A long lock shuts down operations for a long time but you get a
more consistent result.

Gordon L. Burditt


Isn't mysqlhotcopy a viable solution for this, to backup your database
while its still running? Thanks for clarification if I'm wrong.

Aug 1 '05 #3

P: n/a
>>> We regularly make drive images of our entire server and store it at a
backup site. To be honest I have never fully understood how the imaging
programs deal with open files. My question is will the drive image make
a good copy of MySQL DB or should I be running a mysqldump before doing
the drive image?


If the MySQL server is actively running (data modifying) queries
while the drive image is being made, you can be pretty sure the
resulting image will potentially have lots of problems. You *might*
get 99% of your data back, but considering that you don't know which
1% is bad, is that acceptable? It's probably better than nothing
after a large fire, but it could still kill your business. You
might see partial changes where the change you see was made after
the change you don't.

In general, the way imaging programs deal with open files is either
"You are instructed not to have any while making the image" (rather
difficult for a root drive), or "BADLY!". Files open read-only
probably aren't a problem.

Assuming you can individually extract files from an image, rather
than restoring the whole thing, you can probably retrieve table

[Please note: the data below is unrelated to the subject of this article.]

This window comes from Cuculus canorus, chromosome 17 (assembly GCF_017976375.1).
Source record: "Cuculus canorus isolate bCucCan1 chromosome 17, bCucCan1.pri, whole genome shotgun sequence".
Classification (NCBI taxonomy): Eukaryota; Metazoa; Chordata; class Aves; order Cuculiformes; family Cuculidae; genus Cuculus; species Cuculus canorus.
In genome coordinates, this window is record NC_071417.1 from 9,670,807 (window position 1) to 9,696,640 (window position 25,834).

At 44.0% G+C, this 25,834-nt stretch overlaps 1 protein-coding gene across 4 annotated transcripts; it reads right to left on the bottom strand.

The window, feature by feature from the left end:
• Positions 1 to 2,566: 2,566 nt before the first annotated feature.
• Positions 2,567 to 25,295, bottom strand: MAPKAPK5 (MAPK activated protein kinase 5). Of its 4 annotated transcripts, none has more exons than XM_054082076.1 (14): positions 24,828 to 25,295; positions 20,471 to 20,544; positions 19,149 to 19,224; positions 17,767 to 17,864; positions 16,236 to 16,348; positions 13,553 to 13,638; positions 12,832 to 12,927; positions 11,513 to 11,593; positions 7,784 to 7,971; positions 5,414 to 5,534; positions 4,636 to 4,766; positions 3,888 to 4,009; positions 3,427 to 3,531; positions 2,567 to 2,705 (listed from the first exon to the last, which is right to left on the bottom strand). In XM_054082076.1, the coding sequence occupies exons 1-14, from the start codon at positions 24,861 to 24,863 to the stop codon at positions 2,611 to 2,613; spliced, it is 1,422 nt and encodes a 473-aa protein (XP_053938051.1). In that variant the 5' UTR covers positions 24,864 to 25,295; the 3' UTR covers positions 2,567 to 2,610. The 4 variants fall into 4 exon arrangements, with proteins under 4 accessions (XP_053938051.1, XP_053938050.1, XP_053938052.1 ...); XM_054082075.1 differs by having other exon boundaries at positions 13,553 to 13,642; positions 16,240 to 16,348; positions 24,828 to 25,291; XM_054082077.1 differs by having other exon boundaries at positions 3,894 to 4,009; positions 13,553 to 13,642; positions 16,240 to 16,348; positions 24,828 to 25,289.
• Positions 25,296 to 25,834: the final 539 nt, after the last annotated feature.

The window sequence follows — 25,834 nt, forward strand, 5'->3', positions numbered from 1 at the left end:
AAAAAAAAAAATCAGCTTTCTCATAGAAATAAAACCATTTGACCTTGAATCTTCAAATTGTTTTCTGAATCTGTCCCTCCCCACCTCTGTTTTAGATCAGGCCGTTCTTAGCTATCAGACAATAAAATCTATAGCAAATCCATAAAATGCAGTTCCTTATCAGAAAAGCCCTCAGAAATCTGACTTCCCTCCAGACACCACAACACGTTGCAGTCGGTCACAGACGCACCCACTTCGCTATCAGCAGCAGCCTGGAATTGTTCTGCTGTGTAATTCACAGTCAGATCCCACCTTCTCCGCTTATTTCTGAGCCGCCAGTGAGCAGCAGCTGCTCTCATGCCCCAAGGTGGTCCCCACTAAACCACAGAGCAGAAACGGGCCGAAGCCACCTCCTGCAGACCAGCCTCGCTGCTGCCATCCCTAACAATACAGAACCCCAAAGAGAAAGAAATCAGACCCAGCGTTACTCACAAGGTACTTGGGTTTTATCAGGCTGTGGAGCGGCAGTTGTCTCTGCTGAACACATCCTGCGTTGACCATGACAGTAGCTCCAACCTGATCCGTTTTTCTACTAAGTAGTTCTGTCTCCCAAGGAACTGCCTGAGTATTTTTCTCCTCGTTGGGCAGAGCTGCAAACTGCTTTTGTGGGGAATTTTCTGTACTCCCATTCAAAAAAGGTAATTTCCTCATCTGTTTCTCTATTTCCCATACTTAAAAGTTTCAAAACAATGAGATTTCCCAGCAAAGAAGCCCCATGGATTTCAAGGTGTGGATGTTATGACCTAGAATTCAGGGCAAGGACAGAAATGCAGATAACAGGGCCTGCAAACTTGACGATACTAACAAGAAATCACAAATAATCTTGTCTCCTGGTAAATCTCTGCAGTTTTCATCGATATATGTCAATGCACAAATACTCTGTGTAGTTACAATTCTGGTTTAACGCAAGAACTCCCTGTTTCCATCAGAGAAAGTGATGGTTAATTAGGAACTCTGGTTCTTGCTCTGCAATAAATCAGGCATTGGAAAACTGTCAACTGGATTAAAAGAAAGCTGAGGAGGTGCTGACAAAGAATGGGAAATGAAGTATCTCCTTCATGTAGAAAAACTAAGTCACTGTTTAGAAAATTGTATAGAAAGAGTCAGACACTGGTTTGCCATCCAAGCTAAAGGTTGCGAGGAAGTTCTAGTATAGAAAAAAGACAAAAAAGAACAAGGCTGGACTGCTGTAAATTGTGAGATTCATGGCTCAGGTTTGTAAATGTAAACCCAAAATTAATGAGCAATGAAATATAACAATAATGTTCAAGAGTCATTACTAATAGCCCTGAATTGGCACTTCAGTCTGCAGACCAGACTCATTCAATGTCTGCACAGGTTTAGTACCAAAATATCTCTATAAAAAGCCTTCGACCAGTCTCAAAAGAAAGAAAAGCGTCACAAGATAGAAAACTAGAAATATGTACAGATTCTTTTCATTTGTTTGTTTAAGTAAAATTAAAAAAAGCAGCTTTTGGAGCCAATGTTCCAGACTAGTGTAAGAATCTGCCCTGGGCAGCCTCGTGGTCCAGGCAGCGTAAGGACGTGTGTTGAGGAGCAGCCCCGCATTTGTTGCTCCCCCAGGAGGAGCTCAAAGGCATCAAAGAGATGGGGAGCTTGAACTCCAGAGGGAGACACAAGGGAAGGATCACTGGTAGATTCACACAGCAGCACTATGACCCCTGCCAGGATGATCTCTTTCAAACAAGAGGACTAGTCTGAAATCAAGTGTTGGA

schema (.frm files) unless someone was running ALTER TABLE while
the image was being made, and you can probably retrieve the `mysql`
privileges database as it likely doesn't change that often. If you
try retrieving any table data, I'd sure run CHECK TABLE before
depending on the data, and there's still no guarantee of consistency
of changes even if the indexes look OK.

Check out the options --lock-all-tables and --lock-tables of mysqldump.
A long lock shuts down operations for a long time but you get a
more consistent result.

Gordon L. Burditt


Isn't mysqlhotcopy a viable solution for this, to backup your database
while its still running? Thanks for clarification if I'm wrong.


mysqlhotcopy has some disadvantages:
(1) You have to run it on the mysql server, meaning you need shell
access on that system.
(2) It only does MyISAM and ISAM tables.
(3) It requires UNIX file permissions to read the table files (meaning if
the database is shared, you can steal everyone's data, bypassing any
MySQL permissions). This pretty much means you have to be the admin
of the MySQL server or trusted by the admin or sleeping with the admin.
(4) It still requires locks, so you still shut down (write) operations for
a while if the database is large. (both mysqlhotcopy and mysqldump
let you leave the server running, but it can get really, really
slow for a while due to the locking to anyone trying to make changes
(think about a 1 hour time to refresh a web page that submitted an order).)
(5) The resulting files cannot be easily accessed except by stuffing them
into a database directory on another server (within an acceptable
range of server versions).

(3) is a killer if you are using a hosted web server and database server.

You can also consider using replication, and doing your backup on
the replicated server. Run STOP SLAVE; changes quit getting made
on the slave, run your backup (nobody gets locked out since nobody
is using the slave for anything else), then run START SLAVE; and
the slave catches up with the changes.

Replication by itself is not that good as a backup. It's good
against hardware failures. However, it will replicate accidentally-typed
queries like "DELETE FROM table;" quickly and accidentally erase
your data on all the copies, just like you asked it to.

Gordon L. Burditt
Aug 1 '05 #4